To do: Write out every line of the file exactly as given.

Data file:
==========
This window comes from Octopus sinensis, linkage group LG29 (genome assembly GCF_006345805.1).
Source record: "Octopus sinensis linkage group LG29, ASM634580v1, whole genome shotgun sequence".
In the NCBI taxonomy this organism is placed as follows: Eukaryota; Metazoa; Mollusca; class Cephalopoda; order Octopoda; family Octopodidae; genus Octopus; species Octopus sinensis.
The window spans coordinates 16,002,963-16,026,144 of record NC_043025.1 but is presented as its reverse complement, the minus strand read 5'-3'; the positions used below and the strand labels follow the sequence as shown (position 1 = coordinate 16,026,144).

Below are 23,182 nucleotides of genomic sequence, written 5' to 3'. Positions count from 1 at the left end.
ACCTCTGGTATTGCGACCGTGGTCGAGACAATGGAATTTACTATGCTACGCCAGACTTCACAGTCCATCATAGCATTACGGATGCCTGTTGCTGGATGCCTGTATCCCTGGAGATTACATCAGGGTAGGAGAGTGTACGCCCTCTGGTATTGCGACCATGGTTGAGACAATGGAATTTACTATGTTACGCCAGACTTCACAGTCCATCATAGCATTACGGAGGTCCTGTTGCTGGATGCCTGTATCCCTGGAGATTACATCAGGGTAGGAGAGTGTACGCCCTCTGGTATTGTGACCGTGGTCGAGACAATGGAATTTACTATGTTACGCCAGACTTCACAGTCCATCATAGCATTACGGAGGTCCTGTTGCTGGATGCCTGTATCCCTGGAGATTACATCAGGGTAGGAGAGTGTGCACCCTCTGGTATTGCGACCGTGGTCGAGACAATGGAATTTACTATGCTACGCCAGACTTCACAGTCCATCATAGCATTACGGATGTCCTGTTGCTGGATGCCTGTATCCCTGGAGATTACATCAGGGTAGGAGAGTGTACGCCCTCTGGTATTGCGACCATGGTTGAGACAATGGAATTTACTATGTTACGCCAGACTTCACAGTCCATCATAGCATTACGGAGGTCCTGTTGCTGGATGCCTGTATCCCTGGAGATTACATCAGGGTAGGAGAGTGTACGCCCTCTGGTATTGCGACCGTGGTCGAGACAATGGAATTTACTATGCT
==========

This window comes from Octopus sinensis, linkage group LG29 (genome assembly GCF_006345805.1).
Source record: "Octopus sinensis linkage group LG29, ASM634580v1, whole genome shotgun sequence".
In the NCBI taxonomy this organism is placed as follows: Eukaryota; Metazoa; Mollusca; class Cephalopoda; order Octopoda; family Octopodidae; genus Octopus; species Octopus sinensis.
The window spans coordinates 16,002,963-16,026,144 of record NC_043025.1 but is presented as its reverse complement, the minus strand read 5'-3'; the positions used below and the strand labels follow the sequence as shown (position 1 = coordinate 16,026,144).

Below are 23,182 nucleotides of genomic sequence, written 5' to 3'. Positions count from 1 at the left end.
ACCTCTGGTATTGCGACCGTGGTCGAGACAATGGAATTTACTATGCTACGCCAGACTTCACAGTCCATCATAGCATTACGGATGCCTGTTGCTGGATGCCTGTATCCCTGGAGATTACATCAGGGTAGGAGAGTGTACGCCCTCTGGTATTGCGACCATGGTTGAGACAATGGAATTTACTATGTTACGCCAGACTTCACAGTCCATCATAGCATTACGGAGGTCCTGTTGCTGGATGCCTGTATCCCTGGAGATTACATCAGGGTAGGAGAGTGTACGCCCTCTGGTATTGTGACCGTGGTCGAGACAATGGAATTTACTATGTTACGCCAGACTTCACAGTCCATCATAGCATTACGGAGGTCCTGTTGCTGGATGCCTGTATCCCTGGAGATTACATCAGGGTAGGAGAGTGTGCACCCTCTGGTATTGCGACCGTGGTCGAGACAATGGAATTTACTATGCTACGCCAGACTTCACAGTCCATCATAGCATTACGGATGTCCTGTTGCTGGATGCCTGTATCCCTGGAGATTACATCAGGGTAGGAGAGTGTACGCCCTCTGGTATTGCGACCATGGTTGAGACAATGGAATTTACTATGTTACGCCAGACTTCACAGTCCATCATAGCATTACGGAGGTCCTGTTGCTGGATGCCTGTATCCCTGGAGATTACATCAGGGTAGGAGAGTGTACGCCCTCTGGTATTGCGACCGTGGTCGAGACAATGGAATTTACTATGCT